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Federal regulations largely impact company drug testing policies. Nationwide, employers in transportation fields are often required to adhere to rules and regulations defined by the Department of Transportation (DOT). The DOT regulations have clear language regarding circumstances under which drug and alcohol testing can or should be performed. These reasons include pre-employment, random, post-accident, reasonable suspicion, follow-up, and return to duty. Knowledge of which test is applicable for each situation is critical to maintaining compliance with the DOT regulations.
Pre-employment testing is the most common reason for testing. All DOT-covered employees must pass a DOT drug screen prior to working in a safety-sensitive position. The most common mistake employers make when it comes to pre-employment testing is prematurely hiring an individual before the employer receives a negative drug test result. To avoid this, the simplest way to think of pre-employment testing is post-offer, pre-hire. In other words, an individual’s employment is contingent on the prospective employer receiving a negative result. Employers who put employees to work in a safety-sensitive position prior to receiving a negative result are considered non-compliant.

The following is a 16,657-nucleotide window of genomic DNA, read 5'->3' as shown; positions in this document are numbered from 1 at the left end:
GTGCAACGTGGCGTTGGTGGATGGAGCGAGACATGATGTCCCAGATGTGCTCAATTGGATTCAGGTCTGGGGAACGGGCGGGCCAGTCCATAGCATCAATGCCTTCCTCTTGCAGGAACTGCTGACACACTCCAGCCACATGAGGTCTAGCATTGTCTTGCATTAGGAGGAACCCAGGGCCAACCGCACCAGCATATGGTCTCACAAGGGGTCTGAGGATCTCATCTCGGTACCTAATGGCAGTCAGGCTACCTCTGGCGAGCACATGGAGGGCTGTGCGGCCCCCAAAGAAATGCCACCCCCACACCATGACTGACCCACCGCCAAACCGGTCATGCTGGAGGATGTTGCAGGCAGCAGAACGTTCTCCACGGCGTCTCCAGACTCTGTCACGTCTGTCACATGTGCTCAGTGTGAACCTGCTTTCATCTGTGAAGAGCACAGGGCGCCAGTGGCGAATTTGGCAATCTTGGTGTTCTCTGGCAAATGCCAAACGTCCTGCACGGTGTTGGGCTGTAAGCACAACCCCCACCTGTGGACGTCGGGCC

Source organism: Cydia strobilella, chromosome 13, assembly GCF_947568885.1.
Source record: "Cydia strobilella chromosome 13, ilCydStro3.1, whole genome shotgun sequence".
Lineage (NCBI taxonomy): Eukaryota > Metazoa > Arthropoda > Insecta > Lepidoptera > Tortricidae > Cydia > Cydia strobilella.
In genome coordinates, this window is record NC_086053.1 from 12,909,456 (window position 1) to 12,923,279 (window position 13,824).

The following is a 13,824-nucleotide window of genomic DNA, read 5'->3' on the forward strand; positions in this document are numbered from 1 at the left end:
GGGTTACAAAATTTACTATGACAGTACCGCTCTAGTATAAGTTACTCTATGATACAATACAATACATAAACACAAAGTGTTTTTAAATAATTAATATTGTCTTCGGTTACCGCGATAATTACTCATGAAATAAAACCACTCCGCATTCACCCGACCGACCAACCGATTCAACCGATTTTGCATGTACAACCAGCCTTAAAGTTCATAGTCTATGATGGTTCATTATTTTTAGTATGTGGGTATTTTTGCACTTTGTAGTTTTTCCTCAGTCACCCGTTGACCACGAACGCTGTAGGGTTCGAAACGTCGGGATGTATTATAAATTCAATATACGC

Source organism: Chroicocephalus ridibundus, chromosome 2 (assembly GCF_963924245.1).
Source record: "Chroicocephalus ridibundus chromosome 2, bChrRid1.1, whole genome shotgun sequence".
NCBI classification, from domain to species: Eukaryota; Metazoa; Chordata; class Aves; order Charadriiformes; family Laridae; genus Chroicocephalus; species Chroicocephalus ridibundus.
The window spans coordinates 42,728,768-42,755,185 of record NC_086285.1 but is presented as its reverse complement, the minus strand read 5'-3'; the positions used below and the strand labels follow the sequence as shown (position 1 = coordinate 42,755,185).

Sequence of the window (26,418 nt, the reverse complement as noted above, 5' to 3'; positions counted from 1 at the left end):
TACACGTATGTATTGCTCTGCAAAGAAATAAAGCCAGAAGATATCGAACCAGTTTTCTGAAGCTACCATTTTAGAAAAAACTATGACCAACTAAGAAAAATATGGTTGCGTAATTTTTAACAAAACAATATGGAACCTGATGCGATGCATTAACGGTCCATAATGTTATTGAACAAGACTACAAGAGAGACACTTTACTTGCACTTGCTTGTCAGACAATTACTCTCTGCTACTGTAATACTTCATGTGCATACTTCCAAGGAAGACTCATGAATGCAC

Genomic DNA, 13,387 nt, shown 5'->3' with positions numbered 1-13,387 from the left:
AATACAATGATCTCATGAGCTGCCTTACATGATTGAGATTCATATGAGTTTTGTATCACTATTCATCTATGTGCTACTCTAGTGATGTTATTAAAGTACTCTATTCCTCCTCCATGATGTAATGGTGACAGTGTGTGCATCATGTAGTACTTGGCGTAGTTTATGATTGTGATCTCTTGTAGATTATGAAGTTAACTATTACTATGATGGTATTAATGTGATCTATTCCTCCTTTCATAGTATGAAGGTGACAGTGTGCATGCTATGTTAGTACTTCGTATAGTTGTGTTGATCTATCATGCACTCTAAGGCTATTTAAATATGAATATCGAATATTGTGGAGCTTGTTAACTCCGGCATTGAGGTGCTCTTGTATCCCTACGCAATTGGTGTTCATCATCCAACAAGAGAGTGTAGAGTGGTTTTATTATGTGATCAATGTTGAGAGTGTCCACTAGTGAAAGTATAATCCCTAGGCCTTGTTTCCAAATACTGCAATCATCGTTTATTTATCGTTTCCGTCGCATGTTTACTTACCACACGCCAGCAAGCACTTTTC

Random testing is another staple for any DOT drug testing program. With random testing, there are a few key things an employer should consider. First, all participants in a random pool must have an equal chance of selection at any time. If an individual is selected for a random test in the first quarter, they must not be excluded from the pool of employees for the second, third, or fourth quarter random selection. Random selection rates are dictated independently by the agencies that fall under DOT, such as the Federal Motor Carrier Safety Administration (FMCSA), the Federal Railroad Administration (FRA), the Federal Aviation Administration (FAA), the Pipeline & Hazardous Materials Safety Administration (PHMSA) and the Federal Transit Administration (FTA). Next, random selections are completed using DOT-approved methodology. Contrary to what some believe, names are not drawn out of a hat, or selected by biased management. If a company is not using DOT-approved random selection software, it is not a true random selection, and they are not compliant with DOT regulations.